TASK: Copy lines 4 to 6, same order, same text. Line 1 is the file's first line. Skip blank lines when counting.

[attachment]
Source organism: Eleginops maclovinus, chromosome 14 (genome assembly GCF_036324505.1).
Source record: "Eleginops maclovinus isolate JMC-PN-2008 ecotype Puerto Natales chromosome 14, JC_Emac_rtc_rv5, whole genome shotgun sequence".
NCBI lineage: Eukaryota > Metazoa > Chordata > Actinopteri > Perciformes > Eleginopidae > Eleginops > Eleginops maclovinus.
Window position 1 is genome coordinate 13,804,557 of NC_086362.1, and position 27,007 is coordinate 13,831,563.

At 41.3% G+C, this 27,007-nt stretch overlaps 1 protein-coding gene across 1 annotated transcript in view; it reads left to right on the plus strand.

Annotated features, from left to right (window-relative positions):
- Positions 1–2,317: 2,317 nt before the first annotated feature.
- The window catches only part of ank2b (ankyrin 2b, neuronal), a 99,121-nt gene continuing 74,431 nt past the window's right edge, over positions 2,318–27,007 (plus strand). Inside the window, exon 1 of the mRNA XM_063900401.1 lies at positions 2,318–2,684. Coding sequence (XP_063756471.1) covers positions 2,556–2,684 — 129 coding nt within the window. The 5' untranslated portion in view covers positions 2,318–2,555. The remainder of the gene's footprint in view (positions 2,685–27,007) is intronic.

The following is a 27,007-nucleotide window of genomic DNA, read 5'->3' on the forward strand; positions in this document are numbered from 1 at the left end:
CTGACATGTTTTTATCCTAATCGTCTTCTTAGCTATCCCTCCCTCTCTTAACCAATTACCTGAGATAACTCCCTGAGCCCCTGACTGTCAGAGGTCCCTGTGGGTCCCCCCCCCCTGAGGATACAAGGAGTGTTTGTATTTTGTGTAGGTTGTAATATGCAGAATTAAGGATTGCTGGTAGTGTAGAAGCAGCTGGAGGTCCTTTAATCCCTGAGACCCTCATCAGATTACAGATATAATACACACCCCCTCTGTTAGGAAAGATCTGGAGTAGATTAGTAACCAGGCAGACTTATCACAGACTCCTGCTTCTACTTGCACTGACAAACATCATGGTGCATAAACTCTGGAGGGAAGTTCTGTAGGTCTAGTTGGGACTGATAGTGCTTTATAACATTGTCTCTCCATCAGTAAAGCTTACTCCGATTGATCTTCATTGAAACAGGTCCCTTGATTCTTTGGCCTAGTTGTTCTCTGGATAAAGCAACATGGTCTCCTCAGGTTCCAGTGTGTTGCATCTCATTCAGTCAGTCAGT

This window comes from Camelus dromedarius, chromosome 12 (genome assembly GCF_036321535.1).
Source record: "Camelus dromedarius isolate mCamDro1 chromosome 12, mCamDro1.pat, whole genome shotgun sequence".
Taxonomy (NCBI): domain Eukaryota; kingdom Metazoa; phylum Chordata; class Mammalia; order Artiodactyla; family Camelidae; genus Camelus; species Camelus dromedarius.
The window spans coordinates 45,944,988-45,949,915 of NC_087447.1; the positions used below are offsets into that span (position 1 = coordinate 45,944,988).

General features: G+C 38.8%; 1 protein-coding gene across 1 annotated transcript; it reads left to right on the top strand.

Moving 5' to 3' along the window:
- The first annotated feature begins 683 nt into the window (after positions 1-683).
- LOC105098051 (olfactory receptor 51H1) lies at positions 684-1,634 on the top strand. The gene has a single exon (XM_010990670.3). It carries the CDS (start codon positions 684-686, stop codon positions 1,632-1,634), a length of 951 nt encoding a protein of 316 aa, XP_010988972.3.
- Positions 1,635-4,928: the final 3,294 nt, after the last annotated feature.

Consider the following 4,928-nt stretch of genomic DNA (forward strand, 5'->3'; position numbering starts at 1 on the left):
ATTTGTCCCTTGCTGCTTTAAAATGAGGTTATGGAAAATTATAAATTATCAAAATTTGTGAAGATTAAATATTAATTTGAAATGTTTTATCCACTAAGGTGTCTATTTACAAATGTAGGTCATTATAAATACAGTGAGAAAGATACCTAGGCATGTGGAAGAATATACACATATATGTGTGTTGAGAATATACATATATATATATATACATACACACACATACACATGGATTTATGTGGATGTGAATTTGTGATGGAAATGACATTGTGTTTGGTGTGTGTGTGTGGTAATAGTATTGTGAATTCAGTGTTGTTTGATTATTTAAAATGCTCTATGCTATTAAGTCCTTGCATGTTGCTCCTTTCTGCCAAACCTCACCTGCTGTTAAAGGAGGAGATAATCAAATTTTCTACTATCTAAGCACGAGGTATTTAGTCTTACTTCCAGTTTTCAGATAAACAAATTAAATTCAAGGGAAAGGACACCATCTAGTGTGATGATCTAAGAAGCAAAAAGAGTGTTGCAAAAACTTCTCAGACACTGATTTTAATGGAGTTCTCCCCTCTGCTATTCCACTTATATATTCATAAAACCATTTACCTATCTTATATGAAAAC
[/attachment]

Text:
Window position 1 is genome coordinate 13,804,557 of NC_086362.1, and position 27,007 is coordinate 13,831,563.

At 41.3% G+C, this 27,007-nt stretch overlaps 1 protein-coding gene across 1 annotated transcript in view; it reads left to right on the plus strand.

Annotated features, from left to right (window-relative positions):